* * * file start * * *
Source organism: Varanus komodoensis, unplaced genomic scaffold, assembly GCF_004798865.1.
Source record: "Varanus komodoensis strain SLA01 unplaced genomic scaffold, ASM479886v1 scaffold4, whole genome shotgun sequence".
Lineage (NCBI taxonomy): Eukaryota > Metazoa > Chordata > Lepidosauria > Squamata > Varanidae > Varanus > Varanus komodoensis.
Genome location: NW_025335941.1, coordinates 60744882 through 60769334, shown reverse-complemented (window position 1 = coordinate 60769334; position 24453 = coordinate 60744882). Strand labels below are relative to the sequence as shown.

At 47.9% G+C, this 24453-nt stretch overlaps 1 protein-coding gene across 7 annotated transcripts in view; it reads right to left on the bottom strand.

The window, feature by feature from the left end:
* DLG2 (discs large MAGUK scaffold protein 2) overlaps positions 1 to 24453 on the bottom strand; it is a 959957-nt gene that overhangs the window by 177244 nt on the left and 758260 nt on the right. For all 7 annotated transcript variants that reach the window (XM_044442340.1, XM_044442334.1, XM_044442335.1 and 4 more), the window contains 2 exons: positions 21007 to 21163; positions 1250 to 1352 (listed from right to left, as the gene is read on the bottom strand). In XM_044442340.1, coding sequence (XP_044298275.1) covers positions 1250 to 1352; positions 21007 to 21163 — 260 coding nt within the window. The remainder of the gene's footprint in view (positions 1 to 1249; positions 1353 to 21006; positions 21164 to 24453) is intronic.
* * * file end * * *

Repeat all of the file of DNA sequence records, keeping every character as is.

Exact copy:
Source organism: Varanus komodoensis, unplaced genomic scaffold, assembly GCF_004798865.1.
Source record: "Varanus komodoensis strain SLA01 unplaced genomic scaffold, ASM479886v1 scaffold4, whole genome shotgun sequence".
Lineage (NCBI taxonomy): Eukaryota > Metazoa > Chordata > Lepidosauria > Squamata > Varanidae > Varanus > Varanus komodoensis.
Genome location: NW_025335941.1, coordinates 60744882 through 60769334, shown reverse-complemented (window position 1 = coordinate 60769334; position 24453 = coordinate 60744882). Strand labels below are relative to the sequence as shown.

At 47.9% G+C, this 24453-nt stretch overlaps 1 protein-coding gene across 7 annotated transcripts in view; it reads right to left on the bottom strand.

The window, feature by feature from the left end:
* DLG2 (discs large MAGUK scaffold protein 2) overlaps positions 1 to 24453 on the bottom strand; it is a 959957-nt gene that overhangs the window by 177244 nt on the left and 758260 nt on the right. For all 7 annotated transcript variants that reach the window (XM_044442340.1, XM_044442334.1, XM_044442335.1 and 4 more), the window contains 2 exons: positions 21007 to 21163; positions 1250 to 1352 (listed from right to left, as the gene is read on the bottom strand). In XM_044442340.1, coding sequence (XP_044298275.1) covers positions 1250 to 1352; positions 21007 to 21163 — 260 coding nt within the window. The remainder of the gene's footprint in view (positions 1 to 1249; positions 1353 to 21006; positions 21164 to 24453) is intronic.